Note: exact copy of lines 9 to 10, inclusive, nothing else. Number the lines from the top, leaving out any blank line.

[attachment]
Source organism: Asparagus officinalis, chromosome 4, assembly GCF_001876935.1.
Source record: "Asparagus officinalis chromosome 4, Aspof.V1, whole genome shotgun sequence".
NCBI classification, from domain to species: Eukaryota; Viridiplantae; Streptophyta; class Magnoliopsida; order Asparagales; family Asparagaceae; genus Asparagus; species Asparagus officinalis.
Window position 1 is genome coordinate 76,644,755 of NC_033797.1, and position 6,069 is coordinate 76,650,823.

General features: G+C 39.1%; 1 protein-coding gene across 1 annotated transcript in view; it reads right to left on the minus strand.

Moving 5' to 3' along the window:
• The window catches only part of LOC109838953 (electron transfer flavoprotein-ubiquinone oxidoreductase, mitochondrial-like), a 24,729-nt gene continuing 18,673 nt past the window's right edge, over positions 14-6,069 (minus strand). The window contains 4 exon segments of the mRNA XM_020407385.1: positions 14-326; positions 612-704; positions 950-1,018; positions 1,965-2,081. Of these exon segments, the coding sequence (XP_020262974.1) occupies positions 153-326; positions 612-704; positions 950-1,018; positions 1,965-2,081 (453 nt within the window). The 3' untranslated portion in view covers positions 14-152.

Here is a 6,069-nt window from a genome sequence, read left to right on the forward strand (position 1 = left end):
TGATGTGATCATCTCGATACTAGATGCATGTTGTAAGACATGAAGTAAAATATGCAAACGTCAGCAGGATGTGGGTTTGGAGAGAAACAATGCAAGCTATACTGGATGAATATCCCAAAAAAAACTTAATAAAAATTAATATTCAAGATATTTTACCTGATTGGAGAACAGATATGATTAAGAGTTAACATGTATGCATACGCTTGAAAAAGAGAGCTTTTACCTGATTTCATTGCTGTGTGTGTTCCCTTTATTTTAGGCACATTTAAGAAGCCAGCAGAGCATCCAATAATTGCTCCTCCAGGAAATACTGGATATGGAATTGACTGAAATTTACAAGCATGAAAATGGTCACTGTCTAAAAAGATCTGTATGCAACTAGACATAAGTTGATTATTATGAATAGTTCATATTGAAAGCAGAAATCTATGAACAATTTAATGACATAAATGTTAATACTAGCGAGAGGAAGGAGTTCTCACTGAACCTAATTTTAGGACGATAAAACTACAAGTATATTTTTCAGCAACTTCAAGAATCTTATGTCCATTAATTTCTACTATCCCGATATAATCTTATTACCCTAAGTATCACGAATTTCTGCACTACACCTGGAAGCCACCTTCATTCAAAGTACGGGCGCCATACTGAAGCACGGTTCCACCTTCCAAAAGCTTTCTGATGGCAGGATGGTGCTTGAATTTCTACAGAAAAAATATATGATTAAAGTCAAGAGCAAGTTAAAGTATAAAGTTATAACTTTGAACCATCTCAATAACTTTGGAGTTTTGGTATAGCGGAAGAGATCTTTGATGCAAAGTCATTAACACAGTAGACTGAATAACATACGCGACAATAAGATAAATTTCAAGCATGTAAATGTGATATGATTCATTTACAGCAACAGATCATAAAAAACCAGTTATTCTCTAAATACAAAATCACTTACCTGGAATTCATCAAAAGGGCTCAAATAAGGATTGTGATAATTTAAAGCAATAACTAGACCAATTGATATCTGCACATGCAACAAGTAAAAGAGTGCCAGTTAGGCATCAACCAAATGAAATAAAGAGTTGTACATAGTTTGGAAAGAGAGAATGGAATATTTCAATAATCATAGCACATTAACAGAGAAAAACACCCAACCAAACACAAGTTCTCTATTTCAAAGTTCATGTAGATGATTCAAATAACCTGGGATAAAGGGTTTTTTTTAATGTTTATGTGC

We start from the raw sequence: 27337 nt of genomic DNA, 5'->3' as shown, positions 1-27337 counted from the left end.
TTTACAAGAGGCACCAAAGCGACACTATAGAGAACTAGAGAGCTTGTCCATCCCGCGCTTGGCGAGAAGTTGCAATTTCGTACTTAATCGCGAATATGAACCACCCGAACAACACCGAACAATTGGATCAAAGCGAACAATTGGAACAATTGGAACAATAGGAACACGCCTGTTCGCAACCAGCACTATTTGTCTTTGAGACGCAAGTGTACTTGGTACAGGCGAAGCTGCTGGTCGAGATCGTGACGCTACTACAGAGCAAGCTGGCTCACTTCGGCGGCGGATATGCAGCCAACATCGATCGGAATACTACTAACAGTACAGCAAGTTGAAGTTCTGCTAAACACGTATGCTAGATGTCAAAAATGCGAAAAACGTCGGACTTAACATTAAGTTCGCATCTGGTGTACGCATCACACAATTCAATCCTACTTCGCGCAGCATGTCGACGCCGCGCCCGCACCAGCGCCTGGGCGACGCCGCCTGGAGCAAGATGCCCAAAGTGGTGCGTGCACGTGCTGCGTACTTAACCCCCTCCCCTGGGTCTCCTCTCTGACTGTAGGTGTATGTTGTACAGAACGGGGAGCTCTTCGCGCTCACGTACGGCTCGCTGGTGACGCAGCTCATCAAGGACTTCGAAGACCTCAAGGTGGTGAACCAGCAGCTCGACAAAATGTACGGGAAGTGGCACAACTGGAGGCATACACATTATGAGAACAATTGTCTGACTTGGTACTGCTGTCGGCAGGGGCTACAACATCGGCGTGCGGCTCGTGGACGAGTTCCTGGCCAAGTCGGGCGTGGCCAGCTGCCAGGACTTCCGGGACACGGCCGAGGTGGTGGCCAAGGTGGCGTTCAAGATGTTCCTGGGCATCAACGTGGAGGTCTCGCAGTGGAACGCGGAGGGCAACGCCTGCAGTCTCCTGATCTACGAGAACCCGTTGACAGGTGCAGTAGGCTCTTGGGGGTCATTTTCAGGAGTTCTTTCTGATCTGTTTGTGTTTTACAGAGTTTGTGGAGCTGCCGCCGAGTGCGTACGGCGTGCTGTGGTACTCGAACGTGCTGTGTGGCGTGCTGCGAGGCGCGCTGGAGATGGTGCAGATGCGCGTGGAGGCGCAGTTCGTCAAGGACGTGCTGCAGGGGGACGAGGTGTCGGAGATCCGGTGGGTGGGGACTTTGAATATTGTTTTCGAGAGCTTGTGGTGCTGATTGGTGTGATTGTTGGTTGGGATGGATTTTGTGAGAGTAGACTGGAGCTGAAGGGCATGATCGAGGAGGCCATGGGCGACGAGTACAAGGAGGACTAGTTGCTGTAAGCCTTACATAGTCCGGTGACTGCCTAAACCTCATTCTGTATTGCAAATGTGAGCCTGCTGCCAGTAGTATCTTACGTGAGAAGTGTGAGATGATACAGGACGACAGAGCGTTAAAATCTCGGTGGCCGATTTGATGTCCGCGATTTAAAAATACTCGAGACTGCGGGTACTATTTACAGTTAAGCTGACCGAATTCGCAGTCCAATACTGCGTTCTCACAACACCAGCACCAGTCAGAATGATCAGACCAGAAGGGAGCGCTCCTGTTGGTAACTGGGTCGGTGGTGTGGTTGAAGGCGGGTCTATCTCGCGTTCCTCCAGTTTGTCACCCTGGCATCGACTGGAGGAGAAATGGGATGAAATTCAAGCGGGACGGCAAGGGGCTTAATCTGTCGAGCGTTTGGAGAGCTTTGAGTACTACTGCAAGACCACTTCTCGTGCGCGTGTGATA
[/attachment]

TGATGTGATCATCTCGATACTAGATGCATGTTGTAAGACATGAAGTAAAATATGCAAACGTCAGCAGGATGTGGGTTTGGAGAGAAACAATGCAAGCTATACTGGATGAATATCCCAAAAAAAACTTAATAAAAATTAATATTCAAGATATTTTACCTGATTGGAGAACAGATATGATTAAGAGTTAACATGTATGCATACGCTTGAAAAAGAGAGCTTTTACCTGATTTCATTGCTGTGTGTGTTCCCTTTATTTTAGGCACATTTAAGAAGCCAGCAGAGCATCCAATAATTGCTCCTCCAGGAAATACTGGATATGGAATTGACTGAAATTTACAAGCATGAAAATGGTCACTGTCTAAAAAGATCTGTATGCAACTAGACATAAGTTGATTATTATGAATAGTTCATATTGAAAGCAGAAATCTATGAACAATTTAATGACATAAATGTTAATACTAGCGAGAGGAAGGAGTTCTCACTGAACCTAATTTTAGGACGATAAAACTACAAGTATATTTTTCAGCAACTTCAAGAATCTTATGTCCATTAATTTCTACTATCCCGATATAATCTTATTACCCTAAGTATCACGAATTTCTGCACTACACCTGGAAGCCACCTTCATTCAAAGTACGGGCGCCATACTGAAGCACGGTTCCACCTTCCAAAAGCTTTCTGATGGCAGGATGGTGCTTGAATTTCTACAGAAAAAATATATGATTAAAGTCAAGAGCAAGTTAAAGTATAAAGTTATAACTTTGAACCATCTCAATAACTTTGGAGTTTTGGTATAGCGGAAGAGATCTTTGATGCAAAGTCATTAACACAGTAGACTGAATAACATACGCGACAATAAGATAAATTTCAAGCATGTAAATGTGATATGATTCATTTACAGCAACAGATCATAAAAAACCAGTTATTCTCTAAATACAAAATCACTTACCTGGAATTCATCAAAAGGGCTCAAATAAGGATTGTGATAATTTAAAGCAATAACTAGACCAATTGATATCTGCACATGCAACAAGTAAAAGAGTGCCAGTTAGGCATCAACCAAATGAAATAAAGAGTTGTACATAGTTTGGAAAGAGAGAATGGAATATTTCAATAATCATAGCACATTAACAGAGAAAAACACCCAACCAAACACAAGTTCTCTATTTCAAAGTTCATGTAGATGATTCAAATAACCTGGGATAAAGGGTTTTTTTTAATGTTTATGTGC

We start from the raw sequence: 27337 nt of genomic DNA, 5'->3' as shown, positions 1-27337 counted from the left end.